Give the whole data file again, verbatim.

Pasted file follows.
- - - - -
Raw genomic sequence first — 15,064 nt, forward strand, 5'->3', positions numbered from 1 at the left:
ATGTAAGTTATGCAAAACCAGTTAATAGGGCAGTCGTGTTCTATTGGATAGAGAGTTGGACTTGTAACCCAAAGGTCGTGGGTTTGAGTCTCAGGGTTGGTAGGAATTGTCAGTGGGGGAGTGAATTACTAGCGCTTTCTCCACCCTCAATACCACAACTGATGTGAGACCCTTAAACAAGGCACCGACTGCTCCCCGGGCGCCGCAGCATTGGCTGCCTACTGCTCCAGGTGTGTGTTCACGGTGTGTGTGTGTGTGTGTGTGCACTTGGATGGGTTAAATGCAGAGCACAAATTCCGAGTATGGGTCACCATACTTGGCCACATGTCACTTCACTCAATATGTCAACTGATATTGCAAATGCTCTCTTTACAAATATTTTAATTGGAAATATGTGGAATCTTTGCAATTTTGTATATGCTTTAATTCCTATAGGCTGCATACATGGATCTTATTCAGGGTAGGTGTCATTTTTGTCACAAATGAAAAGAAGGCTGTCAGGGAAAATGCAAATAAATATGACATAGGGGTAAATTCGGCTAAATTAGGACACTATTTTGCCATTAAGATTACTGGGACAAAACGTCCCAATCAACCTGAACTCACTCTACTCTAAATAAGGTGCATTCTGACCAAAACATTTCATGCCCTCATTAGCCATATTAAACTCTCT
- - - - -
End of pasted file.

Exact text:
Raw genomic sequence first — 15,064 nt, forward strand, 5'->3', positions numbered from 1 at the left:
ATGTAAGTTATGCAAAACCAGTTAATAGGGCAGTCGTGTTCTATTGGATAGAGAGTTGGACTTGTAACCCAAAGGTCGTGGGTTTGAGTCTCAGGGTTGGTAGGAATTGTCAGTGGGGGAGTGAATTACTAGCGCTTTCTCCACCCTCAATACCACAACTGATGTGAGACCCTTAAACAAGGCACCGACTGCTCCCCGGGCGCCGCAGCATTGGCTGCCTACTGCTCCAGGTGTGTGTTCACGGTGTGTGTGTGTGTGTGTGTGCACTTGGATGGGTTAAATGCAGAGCACAAATTCCGAGTATGGGTCACCATACTTGGCCACATGTCACTTCACTCAATATGTCAACTGATATTGCAAATGCTCTCTTTACAAATATTTTAATTGGAAATATGTGGAATCTTTGCAATTTTGTATATGCTTTAATTCCTATAGGCTGCATACATGGATCTTATTCAGGGTAGGTGTCATTTTTGTCACAAATGAAAAGAAGGCTGTCAGGGAAAATGCAAATAAATATGACATAGGGGTAAATTCGGCTAAATTAGGACACTATTTTGCCATTAAGATTACTGGGACAAAACGTCCCAATCAACCTGAACTCACTCTACTCTAAATAAGGTGCATTCTGACCAAAACATTTCATGCCCTCATTAGCCATATTAAACTCTCT